Together with Liz Davies and Connor Johnston of Garden Court Chambers, I helped draft a Bill for Crisis (the homelessness charity) that would help end rough sleeping and homelessness for all, including migrants, during the Coronavirus crisis. It would suspend the ‘No Recourse to Public Funds’ and ‘Right to Reside’ tests. To read the Bill click here. To read the Explanatory Notes, click here. Please support Crisis’ work. To read more about Crisis, click here.
The Bill would help achieve an end to rough sleeping and homelessness by:
- Creating a new temporary duty on local authorities in England to provide emergency accommodation The duty would provide everyone who is homeless with emergency accommodation for 12 months by removing priority need and eligibility tests. In addition, the relief duty would also been extended to cover everyone during this period, so that councils can begin to do the meaningful work needed to help people out of hotels and into permanent accommodation. It would not require councils to provide permanent housing directly. Crisis will be calling for this duty to be fully backed by funding.
- Temporarily providing additional support to people with no recourse to public funds (NRPF): The legislation will temporarily lift NRPF status for 12 months for people who are assisted under this new legislation – not more widely, and only for a limited period of time. This will ensure that emergency accommodation can be funded via the welfare system for a limited period of time, therefore reliving the burden on local authorities around funding. Without this, a significant proportion of people currently being supported are likely to return to the streets once emergency protections end, reversing progress towards ending rough sleeping seen in recent months. Furthermore without measures to lift the status, councils will be left to pick up a much bigger bill.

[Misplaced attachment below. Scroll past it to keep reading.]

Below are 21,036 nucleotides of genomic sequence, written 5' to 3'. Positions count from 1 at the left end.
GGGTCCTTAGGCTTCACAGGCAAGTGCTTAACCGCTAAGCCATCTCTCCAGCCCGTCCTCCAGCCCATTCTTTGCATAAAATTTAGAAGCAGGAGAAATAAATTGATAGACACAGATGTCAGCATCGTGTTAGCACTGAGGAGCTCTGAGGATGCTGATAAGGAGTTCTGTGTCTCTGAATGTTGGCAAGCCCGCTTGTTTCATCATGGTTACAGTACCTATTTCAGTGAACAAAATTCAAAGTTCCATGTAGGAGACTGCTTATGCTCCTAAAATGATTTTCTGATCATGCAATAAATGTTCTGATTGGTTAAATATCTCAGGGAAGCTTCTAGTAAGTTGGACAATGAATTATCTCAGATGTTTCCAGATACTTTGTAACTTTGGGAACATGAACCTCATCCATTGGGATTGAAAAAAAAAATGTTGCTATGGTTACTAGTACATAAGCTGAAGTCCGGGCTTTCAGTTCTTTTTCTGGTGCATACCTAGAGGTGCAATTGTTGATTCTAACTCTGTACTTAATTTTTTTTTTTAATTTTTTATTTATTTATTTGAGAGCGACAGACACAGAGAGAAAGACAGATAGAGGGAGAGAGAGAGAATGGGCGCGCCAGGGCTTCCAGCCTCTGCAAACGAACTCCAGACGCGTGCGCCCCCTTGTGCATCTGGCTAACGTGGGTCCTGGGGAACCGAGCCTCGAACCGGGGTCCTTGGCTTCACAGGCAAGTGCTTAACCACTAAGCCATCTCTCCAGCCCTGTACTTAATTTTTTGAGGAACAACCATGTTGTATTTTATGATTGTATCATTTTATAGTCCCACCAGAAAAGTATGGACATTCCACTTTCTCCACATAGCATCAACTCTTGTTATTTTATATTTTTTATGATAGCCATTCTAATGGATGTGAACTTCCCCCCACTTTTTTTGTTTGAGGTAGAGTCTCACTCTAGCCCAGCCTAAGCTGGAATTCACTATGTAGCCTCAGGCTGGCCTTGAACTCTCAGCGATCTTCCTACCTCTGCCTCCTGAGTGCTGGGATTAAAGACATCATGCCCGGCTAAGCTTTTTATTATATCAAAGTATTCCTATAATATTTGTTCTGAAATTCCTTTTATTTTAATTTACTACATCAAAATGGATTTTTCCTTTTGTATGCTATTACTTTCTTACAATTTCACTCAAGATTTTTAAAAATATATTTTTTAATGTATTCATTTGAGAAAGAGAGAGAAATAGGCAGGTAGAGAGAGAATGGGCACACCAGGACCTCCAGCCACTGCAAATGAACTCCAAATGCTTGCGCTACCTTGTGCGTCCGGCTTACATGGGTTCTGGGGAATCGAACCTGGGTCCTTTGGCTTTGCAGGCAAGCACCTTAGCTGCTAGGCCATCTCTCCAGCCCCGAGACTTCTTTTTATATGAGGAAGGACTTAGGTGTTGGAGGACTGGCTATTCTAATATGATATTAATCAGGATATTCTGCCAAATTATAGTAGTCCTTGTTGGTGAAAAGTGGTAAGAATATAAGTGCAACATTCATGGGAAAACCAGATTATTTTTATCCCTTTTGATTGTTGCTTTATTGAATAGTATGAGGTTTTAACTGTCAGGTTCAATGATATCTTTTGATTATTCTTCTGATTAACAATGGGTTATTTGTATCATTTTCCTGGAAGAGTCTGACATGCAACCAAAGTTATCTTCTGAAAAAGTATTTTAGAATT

- Temporarily suspending the benefit cap: This will support local authorities to find affordable, move on accommodation for those that are currently in emergency accommodation. Suspending the cap for 12 months as drafted in the emergency legislation will also prevent people from being hit by the cap if they are newly homeless and are unable to return to work once the 9 month protection from the cap ends.
- Extending protections for renters: These clauses are largely based on the draft clauses from the Housing, Communities and Local Government Select Committee and would provide judges with greater discretion to prevent renters being evicted when rent arrears arise as a direct result of coronavirus. Crisis believes this measure is vital to help stem the flow of people into homelessness as a result of the economic impact of the pandemic over the coming months.